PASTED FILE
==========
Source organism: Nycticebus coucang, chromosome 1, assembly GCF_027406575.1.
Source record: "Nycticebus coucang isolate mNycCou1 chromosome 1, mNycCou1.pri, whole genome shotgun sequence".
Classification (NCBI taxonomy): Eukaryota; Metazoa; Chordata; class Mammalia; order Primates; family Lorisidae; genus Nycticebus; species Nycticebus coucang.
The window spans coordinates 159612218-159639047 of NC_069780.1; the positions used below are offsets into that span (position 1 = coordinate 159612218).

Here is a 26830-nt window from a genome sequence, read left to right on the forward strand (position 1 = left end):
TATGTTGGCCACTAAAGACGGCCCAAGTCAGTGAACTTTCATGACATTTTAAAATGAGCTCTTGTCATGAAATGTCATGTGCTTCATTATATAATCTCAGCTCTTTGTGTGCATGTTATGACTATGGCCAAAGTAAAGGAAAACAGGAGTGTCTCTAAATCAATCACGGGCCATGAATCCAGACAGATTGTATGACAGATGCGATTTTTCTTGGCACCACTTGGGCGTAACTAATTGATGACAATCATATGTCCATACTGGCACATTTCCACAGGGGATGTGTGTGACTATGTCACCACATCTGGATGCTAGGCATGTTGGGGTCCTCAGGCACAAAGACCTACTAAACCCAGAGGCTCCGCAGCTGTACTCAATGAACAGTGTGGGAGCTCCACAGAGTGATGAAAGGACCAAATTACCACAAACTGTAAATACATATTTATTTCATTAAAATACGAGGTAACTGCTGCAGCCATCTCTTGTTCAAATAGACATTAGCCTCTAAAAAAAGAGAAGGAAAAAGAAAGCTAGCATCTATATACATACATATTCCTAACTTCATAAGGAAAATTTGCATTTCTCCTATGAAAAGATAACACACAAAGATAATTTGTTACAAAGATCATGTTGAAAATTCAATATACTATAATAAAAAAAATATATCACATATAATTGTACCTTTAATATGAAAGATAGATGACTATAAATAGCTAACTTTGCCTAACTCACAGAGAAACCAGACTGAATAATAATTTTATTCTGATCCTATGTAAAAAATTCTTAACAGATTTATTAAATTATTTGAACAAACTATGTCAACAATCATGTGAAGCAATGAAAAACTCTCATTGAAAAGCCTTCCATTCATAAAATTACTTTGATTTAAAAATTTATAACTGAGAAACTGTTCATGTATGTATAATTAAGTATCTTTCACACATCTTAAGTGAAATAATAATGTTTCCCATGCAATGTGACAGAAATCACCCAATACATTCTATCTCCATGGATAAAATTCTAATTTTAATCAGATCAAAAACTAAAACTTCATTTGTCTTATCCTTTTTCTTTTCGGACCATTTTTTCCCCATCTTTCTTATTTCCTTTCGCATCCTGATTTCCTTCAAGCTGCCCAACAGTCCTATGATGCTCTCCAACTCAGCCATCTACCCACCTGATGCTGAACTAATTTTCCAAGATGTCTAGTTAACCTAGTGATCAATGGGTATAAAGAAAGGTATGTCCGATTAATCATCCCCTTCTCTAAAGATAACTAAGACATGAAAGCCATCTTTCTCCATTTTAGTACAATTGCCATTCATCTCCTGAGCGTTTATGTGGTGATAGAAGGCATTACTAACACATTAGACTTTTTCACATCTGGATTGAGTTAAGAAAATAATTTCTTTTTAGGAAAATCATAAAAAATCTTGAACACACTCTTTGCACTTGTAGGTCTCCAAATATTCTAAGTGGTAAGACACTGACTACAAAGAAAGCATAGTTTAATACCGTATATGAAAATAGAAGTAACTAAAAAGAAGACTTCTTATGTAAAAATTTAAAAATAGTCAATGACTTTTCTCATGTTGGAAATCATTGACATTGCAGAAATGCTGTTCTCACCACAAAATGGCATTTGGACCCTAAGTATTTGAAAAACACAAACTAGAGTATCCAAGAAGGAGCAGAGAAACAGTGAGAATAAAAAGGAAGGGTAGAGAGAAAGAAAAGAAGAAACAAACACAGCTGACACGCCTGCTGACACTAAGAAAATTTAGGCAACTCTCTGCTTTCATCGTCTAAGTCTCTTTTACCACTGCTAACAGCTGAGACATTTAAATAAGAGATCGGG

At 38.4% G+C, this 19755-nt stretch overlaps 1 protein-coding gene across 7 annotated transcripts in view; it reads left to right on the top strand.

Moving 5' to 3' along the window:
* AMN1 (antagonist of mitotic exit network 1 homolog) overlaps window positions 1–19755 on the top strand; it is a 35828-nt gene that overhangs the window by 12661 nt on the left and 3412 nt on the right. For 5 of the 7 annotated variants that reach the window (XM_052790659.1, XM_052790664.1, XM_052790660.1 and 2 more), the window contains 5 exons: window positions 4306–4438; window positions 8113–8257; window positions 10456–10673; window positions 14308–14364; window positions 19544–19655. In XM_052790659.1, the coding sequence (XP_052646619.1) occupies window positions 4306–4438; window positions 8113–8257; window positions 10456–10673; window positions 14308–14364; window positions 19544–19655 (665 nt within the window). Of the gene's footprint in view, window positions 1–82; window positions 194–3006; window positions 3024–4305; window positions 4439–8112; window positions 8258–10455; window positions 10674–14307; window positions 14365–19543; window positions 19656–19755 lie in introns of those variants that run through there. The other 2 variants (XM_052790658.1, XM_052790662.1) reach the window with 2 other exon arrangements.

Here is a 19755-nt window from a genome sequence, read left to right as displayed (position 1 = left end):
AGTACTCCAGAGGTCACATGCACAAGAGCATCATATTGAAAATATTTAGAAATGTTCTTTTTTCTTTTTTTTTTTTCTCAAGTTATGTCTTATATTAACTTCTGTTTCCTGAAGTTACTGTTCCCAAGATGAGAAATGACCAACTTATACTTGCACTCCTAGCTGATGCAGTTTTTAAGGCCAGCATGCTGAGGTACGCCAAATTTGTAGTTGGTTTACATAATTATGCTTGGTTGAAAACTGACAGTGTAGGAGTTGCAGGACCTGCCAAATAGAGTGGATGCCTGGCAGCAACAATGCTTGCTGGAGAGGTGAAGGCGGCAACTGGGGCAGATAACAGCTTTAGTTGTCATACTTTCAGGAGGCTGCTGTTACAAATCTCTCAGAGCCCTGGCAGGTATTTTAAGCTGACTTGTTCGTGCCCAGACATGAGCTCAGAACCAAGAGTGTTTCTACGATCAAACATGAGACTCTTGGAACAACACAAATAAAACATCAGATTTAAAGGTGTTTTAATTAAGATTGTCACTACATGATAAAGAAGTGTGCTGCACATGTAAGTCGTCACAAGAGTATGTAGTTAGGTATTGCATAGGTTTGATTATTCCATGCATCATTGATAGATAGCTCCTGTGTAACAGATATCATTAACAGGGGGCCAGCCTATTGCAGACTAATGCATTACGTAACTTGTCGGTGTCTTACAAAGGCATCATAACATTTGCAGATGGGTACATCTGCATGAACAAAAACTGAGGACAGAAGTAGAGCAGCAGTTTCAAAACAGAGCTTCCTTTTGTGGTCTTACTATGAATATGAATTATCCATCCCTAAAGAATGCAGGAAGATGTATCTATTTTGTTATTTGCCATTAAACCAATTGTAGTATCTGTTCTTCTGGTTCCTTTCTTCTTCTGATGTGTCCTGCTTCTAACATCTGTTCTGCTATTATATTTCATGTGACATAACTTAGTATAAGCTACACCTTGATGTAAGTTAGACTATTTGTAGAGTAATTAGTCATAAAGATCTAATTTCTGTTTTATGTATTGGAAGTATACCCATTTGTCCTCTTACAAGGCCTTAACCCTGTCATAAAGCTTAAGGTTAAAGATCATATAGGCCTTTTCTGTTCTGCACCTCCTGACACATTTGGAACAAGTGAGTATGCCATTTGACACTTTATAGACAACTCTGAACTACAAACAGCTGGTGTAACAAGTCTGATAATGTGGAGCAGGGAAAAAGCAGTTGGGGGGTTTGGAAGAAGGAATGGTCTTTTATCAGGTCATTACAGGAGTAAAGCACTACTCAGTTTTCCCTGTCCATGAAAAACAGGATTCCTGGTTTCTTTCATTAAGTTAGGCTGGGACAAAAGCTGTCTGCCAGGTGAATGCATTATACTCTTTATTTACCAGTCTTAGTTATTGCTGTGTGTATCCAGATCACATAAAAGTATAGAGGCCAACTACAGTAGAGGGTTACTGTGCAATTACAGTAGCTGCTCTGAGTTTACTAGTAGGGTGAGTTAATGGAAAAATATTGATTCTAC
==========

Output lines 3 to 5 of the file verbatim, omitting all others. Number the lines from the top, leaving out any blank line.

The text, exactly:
Classification (NCBI taxonomy): Eukaryota; Metazoa; Chordata; class Mammalia; order Primates; family Lorisidae; genus Nycticebus; species Nycticebus coucang.
The window spans coordinates 159612218-159639047 of NC_069780.1; the positions used below are offsets into that span (position 1 = coordinate 159612218).

Here is a 26830-nt window from a genome sequence, read left to right on the forward strand (position 1 = left end):